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The Hindu Newspaper 28th April 2020

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1)Kamlang wildlife sanctuary is located in

2)India’s National Waterway-1 passes through which of the following states

  1. Uttar Pradesh
  2. Bihar
  3. Jharkhand
  4. Chhattisgarh
  5. West Bengal

Select the correct answer code

Solution 2:- The NW-1 passes through West Bengal, Jharkhand, Bihar and Uttar Pradesh

3)Consider the following statements.

  1. Tigris River flows through Turkey and Iraq.
  2. Mekong River flows through parts of Arunachal Pradesh.

Which of the above statements is/are correct?

Solution 3:- The Mekong is a trans-boundary river in Southeast Asia. From the Tibetan Plateau the river runs through China’s Yunnan Province, Myanmar, Laos, Thailand, Cambodia, and Vietnam.

Map of the Day :-  Major Islands in India

 

News:- RBI opens ₹50,000 cr. liquidity tap for MFs (Mutual Funds)

Under the special liquidity facility for mutual funds (SLF-MF), the RBI will conduct repo operations of 90 days tenor at the fixed repo rate.

The SLF-MF is on-tap and open-ended, and banks can submit their bids to avail the funding till May 11 or up to utilization of the allocated amount, whichever is earlier.

Funds availed under the SLF-MF will be used by banks exclusively for meeting the liquidity requirements of MFs.

Banks can extend loans to mutual funds and undertake the outright purchase of and/or repos against the collateral of investment grade corporate bonds, commercial papers (CPs), debentures and certificates of Deposit (CDs) held by MFs.

Why has the RBI offered this facility?

Heightened volatility in capital markets in reaction to Covid-19 has imposed liquidity strains on mutual funds which have intensified in the wake of redemption pressures related to closure of six debt schemes of Franklin Templeton and potential contagious effects.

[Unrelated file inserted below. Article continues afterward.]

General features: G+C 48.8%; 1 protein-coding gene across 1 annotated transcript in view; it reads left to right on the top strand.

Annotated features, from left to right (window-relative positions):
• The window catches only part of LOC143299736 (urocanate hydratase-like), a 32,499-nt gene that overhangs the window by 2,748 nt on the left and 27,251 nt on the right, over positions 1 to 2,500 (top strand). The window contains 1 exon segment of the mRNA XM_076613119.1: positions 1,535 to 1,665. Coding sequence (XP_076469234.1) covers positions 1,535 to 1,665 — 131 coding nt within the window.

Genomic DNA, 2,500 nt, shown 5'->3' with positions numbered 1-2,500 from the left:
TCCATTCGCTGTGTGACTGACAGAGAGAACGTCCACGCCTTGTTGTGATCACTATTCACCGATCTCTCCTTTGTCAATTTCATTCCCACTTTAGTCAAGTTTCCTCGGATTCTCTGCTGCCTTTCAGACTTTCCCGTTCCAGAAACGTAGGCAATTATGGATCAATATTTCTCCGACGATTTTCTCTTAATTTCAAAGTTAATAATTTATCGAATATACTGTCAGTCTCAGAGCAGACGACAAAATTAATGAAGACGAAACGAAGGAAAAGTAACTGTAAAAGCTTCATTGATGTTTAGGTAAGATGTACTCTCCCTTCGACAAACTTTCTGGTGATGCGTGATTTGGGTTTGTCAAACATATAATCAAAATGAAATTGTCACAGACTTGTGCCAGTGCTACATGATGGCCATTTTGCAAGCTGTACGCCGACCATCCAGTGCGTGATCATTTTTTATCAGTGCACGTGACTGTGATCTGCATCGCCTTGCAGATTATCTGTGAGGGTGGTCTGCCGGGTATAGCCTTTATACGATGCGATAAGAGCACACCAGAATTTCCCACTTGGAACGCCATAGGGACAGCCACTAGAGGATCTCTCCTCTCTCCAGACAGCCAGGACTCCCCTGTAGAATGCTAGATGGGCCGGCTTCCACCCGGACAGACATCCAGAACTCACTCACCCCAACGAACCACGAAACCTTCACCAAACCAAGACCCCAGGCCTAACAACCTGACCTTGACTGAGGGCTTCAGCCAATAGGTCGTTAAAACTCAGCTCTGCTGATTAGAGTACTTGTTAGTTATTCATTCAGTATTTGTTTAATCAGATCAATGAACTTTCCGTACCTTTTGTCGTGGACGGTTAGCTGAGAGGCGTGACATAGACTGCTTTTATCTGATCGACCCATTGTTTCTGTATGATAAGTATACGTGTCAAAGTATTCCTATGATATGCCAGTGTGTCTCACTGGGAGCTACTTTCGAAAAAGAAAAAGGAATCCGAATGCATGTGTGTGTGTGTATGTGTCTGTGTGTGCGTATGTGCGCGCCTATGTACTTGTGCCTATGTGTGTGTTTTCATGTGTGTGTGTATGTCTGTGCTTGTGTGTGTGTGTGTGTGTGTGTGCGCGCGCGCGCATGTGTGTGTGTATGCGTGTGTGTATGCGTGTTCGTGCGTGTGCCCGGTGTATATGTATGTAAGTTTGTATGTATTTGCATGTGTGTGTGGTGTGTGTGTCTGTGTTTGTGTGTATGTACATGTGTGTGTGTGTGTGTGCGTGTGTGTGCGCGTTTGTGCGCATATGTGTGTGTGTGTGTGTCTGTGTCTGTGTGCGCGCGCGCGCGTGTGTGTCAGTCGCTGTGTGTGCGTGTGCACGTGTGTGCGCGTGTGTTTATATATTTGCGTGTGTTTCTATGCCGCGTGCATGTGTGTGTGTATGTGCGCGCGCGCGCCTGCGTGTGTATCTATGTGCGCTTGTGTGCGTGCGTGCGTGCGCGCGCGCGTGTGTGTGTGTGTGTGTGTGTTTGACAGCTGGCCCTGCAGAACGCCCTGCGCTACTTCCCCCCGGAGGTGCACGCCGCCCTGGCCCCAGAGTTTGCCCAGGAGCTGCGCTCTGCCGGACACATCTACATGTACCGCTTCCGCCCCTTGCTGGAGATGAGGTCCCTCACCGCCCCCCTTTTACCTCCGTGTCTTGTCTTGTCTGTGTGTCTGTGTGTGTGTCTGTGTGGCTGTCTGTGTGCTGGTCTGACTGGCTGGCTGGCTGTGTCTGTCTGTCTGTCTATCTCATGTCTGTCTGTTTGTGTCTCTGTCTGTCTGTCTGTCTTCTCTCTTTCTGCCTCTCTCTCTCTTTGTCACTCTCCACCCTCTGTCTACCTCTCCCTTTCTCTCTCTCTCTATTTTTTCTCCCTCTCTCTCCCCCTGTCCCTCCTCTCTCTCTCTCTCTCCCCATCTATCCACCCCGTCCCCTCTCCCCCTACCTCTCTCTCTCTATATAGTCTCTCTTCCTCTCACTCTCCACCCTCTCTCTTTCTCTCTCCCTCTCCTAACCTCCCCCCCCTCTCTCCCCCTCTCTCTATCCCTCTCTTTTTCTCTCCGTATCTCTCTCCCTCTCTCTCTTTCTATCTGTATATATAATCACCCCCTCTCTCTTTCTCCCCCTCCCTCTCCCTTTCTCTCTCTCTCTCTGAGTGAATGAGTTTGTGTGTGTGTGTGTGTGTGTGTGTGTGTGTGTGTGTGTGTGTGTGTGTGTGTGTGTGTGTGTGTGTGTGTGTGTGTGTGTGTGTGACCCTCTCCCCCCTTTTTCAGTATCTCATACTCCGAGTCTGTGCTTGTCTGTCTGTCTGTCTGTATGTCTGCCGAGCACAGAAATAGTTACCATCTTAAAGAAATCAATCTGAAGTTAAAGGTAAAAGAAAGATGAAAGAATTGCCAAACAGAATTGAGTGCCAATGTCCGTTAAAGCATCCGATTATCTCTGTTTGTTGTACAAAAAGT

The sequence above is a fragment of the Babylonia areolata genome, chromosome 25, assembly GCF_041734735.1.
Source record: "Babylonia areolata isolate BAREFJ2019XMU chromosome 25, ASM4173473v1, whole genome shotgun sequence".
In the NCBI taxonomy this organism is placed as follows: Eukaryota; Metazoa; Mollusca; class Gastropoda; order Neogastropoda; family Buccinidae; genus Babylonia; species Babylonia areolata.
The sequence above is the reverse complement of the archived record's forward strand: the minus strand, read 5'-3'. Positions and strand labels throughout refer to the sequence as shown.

The stress is, however, confined to the high-risk debt funds segment at this stage while the larger industry remains liquid.

2)UN warns of a ‘human rights disaster

UN High Commissionerfor Human Rights Michelle Bachelet called on countries to refrain from violating fundamental rights “under theguise of exceptional or emergency measures”.

“Emergency powers should not be a weapon governments can wield to quash dissent, control the population, and even perpetuate their time in power,” she warned in a statement. “They should be used tocope effectively with the pandemic — nothing more, nothing less.”

About UNHRC :-

The United Nations Commission on Human Rights (UNCHR) was a functional commission within the overall framework of the United Nations from 1946 until it was replaced by the United Nations Human Rights Council in 2006.

It was a subsidiary body of the UN Economic and Social Council (ECOSOC), and was also assisted in its work by the Office of the United Nations High Commissioner for Human Rights (UNOHCHR). It was the UN’s principal mechanism and international forum concerned with the promotion and protection of human rights.

On 15 March 2006, the UN General Assembly voted overwhelmingly to replace UNCHR with the UN Human Rights Council.

3) About UGC:-

The UGC was established in 1953 and made into a statutory organisation with the UGC Act in 1956.